Unfortunately, one of my newly-adopted manuals both A) lists every element and attribute of our workflow XML format and B) describes how to use the XML in detail, with many code examples. By placing this information in our public documentation, we have accidentally encouraged our customer engineers to muck with the workflow XML format by hand. This has caused exactly the sort of problems you would expect. And this is why I spent a good chunk of last week stripping out all of this information from our public documentation. The information will partly move into the schema, partly be reserved for internal documentation. If our customers need this information, they can get it. But we won’t be broadcasting the message, “Look! It’s XML! Open it in vi and have at it!” quite so loudly.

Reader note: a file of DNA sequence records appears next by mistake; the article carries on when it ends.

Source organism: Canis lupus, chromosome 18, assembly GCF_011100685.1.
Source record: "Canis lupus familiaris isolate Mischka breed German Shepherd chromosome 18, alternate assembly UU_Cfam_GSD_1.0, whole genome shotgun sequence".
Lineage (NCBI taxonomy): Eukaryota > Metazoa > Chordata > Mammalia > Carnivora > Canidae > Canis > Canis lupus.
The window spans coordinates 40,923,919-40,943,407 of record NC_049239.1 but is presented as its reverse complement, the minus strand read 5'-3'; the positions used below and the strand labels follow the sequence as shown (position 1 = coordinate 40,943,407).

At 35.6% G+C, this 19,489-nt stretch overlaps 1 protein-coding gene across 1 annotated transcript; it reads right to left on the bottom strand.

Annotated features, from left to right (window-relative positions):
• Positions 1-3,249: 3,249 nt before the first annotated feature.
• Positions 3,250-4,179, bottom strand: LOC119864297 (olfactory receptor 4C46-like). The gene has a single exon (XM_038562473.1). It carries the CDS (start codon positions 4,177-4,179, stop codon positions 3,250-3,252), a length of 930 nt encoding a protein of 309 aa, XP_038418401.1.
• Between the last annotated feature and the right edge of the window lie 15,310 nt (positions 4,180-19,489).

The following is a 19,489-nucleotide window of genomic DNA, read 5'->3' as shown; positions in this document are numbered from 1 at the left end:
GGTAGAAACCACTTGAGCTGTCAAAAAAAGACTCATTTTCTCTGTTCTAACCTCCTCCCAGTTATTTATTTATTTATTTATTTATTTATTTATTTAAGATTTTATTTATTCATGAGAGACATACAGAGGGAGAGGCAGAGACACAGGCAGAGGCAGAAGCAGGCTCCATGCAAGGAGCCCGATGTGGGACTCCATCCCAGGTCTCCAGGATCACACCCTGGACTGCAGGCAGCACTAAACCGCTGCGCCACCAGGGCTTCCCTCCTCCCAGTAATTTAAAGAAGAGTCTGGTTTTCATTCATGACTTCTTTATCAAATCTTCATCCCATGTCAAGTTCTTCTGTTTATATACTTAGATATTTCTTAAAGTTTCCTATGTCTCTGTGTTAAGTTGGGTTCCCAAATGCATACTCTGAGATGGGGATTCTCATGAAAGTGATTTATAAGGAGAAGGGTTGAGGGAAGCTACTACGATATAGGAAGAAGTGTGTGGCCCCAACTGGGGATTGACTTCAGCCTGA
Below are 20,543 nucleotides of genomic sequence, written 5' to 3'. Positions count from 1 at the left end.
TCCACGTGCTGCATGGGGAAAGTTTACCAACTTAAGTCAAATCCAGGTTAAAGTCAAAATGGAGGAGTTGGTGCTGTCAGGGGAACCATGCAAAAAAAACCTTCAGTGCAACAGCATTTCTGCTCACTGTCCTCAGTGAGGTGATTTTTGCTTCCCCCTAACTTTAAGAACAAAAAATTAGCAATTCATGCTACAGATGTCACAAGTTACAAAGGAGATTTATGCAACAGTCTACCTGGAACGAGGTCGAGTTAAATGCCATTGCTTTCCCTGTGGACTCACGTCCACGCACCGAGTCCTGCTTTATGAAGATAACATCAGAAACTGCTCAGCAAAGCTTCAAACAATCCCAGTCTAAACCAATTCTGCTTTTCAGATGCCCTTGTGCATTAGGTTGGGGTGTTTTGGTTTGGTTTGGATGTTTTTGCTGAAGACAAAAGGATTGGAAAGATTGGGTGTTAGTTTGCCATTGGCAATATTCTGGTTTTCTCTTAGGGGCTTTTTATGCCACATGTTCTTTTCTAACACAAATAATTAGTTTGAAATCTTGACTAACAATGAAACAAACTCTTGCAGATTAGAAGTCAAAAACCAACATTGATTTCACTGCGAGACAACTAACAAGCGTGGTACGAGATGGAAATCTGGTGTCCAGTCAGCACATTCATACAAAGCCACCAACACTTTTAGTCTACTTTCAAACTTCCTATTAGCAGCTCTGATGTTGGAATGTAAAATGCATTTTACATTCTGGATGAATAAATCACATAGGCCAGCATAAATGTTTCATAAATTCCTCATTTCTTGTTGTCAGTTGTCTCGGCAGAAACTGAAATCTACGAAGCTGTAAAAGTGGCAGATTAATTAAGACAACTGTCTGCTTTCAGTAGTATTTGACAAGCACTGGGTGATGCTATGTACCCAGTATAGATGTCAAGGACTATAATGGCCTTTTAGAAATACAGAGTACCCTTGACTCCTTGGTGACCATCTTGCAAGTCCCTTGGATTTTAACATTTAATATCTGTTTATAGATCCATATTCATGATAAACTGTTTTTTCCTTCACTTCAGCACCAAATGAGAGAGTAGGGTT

The more I have to deal with XML, the more convinced I grow that XML is for machine-to-machine communication only.

Horse of a Different Colour

Intrepid J2EE nerd Charles Miller is annoyed with Apple’s USA-centrism, at least when it comes to spelling.[1] For the record, I’ve worked for three USA companies that had writers in the UK… and I have to say that I have always taken great pleasure in pointing out to my colleagues across the pond that in this company we’re standardized on U.S. English, and by the way, that’s “standardized“, not “standardised”…

Well, of course I’m kidding. I’m actually very nice when I’m editing.

No, I’m not.